Chapter Six: The Iron Age [This chapter was certainly an interesting read.  A description of the phases of the Irish Iron Age, the evidence for Hallstatt and La Téne material, and what it means and the evidence for foreign settlements like the Romano-British in Ireland are just some of the topics discussed in this chapter.  What was even more interesting was the absence of the words Celtic or Celts in this chapter (except on one map), speaks volumes…]

Chapter Seven: The Native Version [The chapter was short but very interesting, it talks about the origins myth of the Irish, and who wrote it.  Nice analysis.]

Chapter Eight: Skulls, Blood and Genes [This chapter was very interesting, it chronicled the different ways people had tried to trace the origins of the Irish starting with skulls and ending with DNA.  At the end of the chapter Mallory gives you two different conclusions to what you read in the chapter which is really telling.]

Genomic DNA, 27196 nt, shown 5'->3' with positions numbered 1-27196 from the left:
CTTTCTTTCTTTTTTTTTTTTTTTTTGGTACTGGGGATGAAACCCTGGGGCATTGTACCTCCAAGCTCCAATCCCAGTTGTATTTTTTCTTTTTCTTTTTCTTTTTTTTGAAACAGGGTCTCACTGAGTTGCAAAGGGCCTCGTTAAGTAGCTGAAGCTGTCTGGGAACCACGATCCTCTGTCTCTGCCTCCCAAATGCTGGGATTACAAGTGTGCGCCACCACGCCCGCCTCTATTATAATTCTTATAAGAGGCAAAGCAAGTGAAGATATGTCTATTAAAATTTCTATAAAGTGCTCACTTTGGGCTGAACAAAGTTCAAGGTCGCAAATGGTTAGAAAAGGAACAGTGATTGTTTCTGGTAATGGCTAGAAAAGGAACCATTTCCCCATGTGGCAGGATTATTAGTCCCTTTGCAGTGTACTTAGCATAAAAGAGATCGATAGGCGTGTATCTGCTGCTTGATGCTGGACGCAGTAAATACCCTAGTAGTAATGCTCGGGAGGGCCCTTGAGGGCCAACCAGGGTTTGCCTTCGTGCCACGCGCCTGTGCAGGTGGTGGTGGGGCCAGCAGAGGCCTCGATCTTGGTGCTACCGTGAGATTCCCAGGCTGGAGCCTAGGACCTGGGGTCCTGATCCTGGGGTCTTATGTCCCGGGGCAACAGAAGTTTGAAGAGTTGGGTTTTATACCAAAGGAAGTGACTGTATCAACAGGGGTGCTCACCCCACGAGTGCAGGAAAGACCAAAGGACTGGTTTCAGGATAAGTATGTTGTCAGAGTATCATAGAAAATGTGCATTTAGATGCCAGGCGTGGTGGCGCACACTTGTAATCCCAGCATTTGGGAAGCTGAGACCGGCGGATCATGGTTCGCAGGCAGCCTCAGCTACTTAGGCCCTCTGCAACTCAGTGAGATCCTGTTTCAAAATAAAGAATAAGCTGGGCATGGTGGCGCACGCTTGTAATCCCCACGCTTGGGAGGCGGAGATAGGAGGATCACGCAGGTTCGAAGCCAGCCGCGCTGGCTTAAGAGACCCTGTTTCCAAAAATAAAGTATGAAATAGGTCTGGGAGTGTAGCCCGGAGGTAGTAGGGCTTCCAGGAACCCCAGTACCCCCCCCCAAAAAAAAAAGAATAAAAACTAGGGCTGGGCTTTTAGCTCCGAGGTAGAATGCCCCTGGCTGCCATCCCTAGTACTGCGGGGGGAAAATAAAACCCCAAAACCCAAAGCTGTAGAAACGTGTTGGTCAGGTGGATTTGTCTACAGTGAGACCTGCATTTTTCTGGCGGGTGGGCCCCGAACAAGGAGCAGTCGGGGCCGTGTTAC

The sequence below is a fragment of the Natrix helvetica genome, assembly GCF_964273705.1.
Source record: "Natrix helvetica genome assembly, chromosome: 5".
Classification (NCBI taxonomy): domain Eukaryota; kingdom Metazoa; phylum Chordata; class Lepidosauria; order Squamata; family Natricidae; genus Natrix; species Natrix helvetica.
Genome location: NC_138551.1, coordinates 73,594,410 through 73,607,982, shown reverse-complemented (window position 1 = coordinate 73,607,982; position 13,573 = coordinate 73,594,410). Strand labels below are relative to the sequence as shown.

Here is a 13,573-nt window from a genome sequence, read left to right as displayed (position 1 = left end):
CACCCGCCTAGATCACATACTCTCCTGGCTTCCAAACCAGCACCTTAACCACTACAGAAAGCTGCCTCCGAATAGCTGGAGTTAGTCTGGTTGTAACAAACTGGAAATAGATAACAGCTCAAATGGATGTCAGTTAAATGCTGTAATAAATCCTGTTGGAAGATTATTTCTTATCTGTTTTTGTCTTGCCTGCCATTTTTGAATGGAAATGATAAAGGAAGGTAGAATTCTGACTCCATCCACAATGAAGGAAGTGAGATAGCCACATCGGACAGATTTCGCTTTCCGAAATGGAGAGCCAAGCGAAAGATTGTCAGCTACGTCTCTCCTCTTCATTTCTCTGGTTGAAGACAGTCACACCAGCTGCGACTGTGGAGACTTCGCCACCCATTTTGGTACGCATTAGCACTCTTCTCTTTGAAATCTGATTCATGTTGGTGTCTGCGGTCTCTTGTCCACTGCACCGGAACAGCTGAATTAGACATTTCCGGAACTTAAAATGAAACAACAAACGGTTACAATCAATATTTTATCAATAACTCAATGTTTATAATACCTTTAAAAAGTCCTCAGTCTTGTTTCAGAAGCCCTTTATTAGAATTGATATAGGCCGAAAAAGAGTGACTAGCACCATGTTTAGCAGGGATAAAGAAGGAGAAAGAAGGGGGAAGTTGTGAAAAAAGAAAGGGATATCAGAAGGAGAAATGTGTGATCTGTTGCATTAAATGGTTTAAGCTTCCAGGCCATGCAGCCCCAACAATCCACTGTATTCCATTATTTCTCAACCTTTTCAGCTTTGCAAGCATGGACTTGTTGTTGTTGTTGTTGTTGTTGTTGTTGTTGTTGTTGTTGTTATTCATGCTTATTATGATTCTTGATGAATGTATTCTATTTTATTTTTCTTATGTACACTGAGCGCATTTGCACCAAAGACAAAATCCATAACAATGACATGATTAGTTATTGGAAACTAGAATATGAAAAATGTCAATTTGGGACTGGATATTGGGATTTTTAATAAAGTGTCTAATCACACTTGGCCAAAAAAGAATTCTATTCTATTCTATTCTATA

Chapter Nine: The Evidence of Language [This was a very interesting though very linguistically packed chapter.  The author seems to think that the Irish Celtic language may have “arrived” in Ireland between 1000 BCE and the first century BCE.]

Chapter Ten: The Origins of the Irish [This final chapter didn’t have a conclusion in bullet points, and I think that is telling.  It means the issue of the origins of the Irish is still very much open.]


This book is really hard to rate, in some places I loved it, in others it was okay and on occasion I found myself thinking hmmmm.  The beginning of the book was a bit jarring because of the bit of humour that Mallory tried to infuse in it and once I got passed that and the fact that he no longer sounds like the dry Mallory of old I really got into the book. Mallory does a great job in this book of explaining a few things that have always baffled me like the absence (or not) of La Téne or Hallstatt material, the Irish Iron Age and what we really know about it and so on.  The book was a good mix of history, science, language and archaeology.  It was not boring to read about the pieces of archeological discoveries he discussed because he puts them in their historical context rather than just telling you from when they date and what they looked like.